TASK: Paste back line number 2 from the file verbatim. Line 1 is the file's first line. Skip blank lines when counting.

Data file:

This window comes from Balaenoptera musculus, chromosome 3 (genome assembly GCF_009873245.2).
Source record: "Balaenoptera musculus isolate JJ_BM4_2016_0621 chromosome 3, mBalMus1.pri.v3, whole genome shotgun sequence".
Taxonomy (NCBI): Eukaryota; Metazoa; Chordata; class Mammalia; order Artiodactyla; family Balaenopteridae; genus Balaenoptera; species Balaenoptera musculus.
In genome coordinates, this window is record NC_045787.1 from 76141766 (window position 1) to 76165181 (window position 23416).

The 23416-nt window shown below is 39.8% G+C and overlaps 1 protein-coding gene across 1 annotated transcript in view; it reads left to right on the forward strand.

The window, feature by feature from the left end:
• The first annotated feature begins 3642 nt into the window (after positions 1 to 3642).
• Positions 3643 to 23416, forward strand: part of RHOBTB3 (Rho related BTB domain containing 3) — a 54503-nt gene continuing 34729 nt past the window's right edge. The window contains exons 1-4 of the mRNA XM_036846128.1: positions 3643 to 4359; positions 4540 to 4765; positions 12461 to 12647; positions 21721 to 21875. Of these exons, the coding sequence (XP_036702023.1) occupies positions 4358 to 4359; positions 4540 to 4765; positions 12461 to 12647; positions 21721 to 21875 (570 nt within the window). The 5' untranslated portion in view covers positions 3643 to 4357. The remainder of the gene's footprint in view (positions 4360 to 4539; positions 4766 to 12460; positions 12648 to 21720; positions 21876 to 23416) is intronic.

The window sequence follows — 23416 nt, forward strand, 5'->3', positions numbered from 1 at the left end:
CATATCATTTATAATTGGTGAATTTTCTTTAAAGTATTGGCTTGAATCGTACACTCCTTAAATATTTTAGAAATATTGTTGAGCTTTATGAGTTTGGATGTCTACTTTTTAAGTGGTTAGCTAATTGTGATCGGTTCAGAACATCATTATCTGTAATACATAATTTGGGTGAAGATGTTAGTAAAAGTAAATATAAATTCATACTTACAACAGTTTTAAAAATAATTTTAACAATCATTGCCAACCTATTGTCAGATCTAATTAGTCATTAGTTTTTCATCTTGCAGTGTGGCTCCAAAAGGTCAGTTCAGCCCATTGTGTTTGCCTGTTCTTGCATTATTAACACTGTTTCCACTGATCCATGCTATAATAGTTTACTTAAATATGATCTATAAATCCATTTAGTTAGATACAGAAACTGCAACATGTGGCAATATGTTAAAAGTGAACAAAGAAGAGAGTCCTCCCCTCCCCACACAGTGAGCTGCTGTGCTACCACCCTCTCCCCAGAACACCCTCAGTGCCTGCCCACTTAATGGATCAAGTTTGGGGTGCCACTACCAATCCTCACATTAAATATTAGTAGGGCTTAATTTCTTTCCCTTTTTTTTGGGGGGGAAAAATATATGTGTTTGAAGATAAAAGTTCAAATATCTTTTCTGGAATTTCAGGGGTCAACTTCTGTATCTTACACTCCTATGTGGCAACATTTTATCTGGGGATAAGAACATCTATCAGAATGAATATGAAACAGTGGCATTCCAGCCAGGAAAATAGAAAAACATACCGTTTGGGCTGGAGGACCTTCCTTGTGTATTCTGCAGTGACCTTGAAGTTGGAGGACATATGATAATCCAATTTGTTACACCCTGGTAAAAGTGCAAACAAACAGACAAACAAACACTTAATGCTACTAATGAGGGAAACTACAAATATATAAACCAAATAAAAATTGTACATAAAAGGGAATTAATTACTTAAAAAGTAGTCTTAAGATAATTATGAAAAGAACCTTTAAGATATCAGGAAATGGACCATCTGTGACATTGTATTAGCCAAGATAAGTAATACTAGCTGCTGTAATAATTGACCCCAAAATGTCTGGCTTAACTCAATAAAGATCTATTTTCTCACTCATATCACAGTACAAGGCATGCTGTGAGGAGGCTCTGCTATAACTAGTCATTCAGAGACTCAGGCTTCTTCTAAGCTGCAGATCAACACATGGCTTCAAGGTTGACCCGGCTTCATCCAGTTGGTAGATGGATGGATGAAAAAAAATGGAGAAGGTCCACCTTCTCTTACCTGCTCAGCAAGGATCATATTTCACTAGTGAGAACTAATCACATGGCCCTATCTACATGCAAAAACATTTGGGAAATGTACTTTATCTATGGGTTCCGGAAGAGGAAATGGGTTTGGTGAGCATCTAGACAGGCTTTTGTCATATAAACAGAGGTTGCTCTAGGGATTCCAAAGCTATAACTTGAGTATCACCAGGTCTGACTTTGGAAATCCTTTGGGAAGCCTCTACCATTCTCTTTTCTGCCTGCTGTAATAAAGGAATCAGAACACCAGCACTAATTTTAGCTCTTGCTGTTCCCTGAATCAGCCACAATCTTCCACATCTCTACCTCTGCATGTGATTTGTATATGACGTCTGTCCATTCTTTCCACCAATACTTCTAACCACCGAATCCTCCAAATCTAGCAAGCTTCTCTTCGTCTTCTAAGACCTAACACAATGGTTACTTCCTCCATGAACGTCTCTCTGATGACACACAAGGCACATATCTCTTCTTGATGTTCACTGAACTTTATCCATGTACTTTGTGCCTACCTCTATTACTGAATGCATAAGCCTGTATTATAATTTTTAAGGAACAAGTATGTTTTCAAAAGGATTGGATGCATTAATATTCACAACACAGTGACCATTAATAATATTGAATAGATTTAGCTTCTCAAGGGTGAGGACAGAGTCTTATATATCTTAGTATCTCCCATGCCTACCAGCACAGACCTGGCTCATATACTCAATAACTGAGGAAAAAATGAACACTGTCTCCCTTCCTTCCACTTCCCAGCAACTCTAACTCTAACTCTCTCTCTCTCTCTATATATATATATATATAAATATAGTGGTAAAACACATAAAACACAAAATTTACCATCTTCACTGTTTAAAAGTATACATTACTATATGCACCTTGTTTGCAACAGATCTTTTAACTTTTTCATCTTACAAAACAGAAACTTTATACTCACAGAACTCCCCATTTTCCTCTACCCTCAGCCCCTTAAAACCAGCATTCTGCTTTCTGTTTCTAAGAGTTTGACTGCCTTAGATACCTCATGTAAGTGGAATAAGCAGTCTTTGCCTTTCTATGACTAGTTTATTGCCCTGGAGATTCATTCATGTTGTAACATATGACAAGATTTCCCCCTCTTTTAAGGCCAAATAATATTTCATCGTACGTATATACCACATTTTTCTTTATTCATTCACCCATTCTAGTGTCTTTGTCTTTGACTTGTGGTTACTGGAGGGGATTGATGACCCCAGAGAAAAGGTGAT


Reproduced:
Source record: "Balaenoptera musculus isolate JJ_BM4_2016_0621 chromosome 3, mBalMus1.pri.v3, whole genome shotgun sequence".